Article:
The mobile travel market is flourishing. This was illustrated impressively by Expedia Market Manager Arne Erichsen at the ITB Berlin Convention 2015. By 2020 there will be around 18 billion mobile devices in use. India and other Asian countries in particular are responsible for the high increase in numbers. They already rank second in the mobile device market and are 650 per cent larger than the third largest market. In Germany the market is growing too, said Erichsen. In 2016 mobile devices will be used to book one in every five overnights in Germany, twice as many as in 2013. “For Berlin’s hotel industry, where over 5,000 rooms are booked daily, that means that 1,000 reservations are made with mobile devices.“ Good mobile device products and interfaces were now needed, he added.
“Customers on the move do not want to generate long pages of hotel reviews using smartphone keys or click on a series of links“, said Erichsen. “Information must be easy and quick to obtain, relevant and fit onto one page.“ In particular, rather than just accepting online reviews one should use them to communicate with the customer. He called upon travel technology providers and developers to make an active effort to support this technological process.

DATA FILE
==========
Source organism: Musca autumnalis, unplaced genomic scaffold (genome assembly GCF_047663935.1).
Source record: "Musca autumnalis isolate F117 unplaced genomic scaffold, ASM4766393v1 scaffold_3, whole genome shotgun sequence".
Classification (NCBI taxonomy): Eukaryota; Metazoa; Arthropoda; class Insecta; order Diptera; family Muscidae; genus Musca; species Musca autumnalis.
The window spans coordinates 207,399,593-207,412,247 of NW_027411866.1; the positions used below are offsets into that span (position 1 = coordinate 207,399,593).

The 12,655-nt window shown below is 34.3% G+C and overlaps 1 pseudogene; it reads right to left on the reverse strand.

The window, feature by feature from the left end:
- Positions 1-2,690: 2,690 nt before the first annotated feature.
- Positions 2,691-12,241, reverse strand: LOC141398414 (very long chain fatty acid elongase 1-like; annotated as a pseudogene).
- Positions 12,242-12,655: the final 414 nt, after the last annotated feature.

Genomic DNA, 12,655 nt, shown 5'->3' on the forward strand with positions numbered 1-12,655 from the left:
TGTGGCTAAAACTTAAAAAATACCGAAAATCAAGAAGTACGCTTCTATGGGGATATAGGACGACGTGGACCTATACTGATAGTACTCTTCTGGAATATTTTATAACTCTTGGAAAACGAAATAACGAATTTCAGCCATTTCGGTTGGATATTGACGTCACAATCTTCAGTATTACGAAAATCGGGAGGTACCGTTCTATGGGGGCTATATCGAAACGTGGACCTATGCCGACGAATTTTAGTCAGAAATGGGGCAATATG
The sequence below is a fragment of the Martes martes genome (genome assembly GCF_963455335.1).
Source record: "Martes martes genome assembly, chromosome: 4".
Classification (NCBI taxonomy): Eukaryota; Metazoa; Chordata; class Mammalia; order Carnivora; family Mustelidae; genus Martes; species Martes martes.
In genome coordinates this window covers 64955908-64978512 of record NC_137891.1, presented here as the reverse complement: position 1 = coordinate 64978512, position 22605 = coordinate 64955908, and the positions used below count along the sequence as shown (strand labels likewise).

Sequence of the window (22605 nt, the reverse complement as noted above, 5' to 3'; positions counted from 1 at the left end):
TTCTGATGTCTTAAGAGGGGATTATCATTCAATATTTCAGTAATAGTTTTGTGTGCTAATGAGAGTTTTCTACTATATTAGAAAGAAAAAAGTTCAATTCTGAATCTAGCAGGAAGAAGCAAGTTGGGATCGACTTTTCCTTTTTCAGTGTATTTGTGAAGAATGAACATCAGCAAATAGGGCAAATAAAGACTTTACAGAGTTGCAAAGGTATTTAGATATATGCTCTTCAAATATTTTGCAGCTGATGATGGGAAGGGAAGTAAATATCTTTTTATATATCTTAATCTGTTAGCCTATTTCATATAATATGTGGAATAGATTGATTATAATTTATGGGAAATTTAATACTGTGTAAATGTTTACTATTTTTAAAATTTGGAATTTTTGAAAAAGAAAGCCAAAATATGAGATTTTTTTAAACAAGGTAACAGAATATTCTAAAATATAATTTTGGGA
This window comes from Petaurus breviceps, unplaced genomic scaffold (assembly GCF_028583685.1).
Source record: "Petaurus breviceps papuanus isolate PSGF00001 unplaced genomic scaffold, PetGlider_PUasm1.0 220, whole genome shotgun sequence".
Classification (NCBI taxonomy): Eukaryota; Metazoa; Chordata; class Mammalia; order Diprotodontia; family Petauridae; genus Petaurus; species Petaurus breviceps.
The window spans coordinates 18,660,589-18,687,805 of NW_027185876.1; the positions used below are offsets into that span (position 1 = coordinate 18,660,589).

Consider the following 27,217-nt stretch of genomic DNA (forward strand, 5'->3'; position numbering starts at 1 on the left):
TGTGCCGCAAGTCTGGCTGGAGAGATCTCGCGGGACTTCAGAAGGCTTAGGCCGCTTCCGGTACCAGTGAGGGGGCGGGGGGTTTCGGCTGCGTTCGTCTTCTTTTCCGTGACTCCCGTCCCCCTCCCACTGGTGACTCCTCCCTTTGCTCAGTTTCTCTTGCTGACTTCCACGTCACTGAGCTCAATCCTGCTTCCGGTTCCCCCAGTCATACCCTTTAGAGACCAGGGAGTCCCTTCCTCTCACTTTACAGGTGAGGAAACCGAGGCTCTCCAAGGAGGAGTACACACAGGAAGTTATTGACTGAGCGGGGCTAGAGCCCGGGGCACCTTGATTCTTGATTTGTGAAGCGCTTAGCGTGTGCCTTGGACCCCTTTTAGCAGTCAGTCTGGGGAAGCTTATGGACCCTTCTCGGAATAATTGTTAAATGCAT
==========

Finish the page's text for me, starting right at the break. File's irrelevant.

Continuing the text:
Two interesting trends:
• Mobile usage is becomíng more diverse. Whereas previously, travel products were booked using mostly smartphones (2009: 40 per cent; desktops 60 per cent), in 2013 25 per cent of online bookings were made with other mobile devices (wearables, tablets, smart TVs). Only 23 per cent of bookings were made using desktops.
• Reservations via mobile devices are becoming increasingly “normal“: they are being made earlier (2012: 16.7 days in advance of arrival; 2014: 27.4 days) and average stays are becoming longer (2012: 1.6 overnights; 2014: 2.2 overnights). “Naturally, with mobile devices customers tend to look for places close by, make a quick search at short notice and book without delay“, Erichsen said. Mobile devices are now being used for well-organised stays and more than just last-minute bookings. Isabel Bommer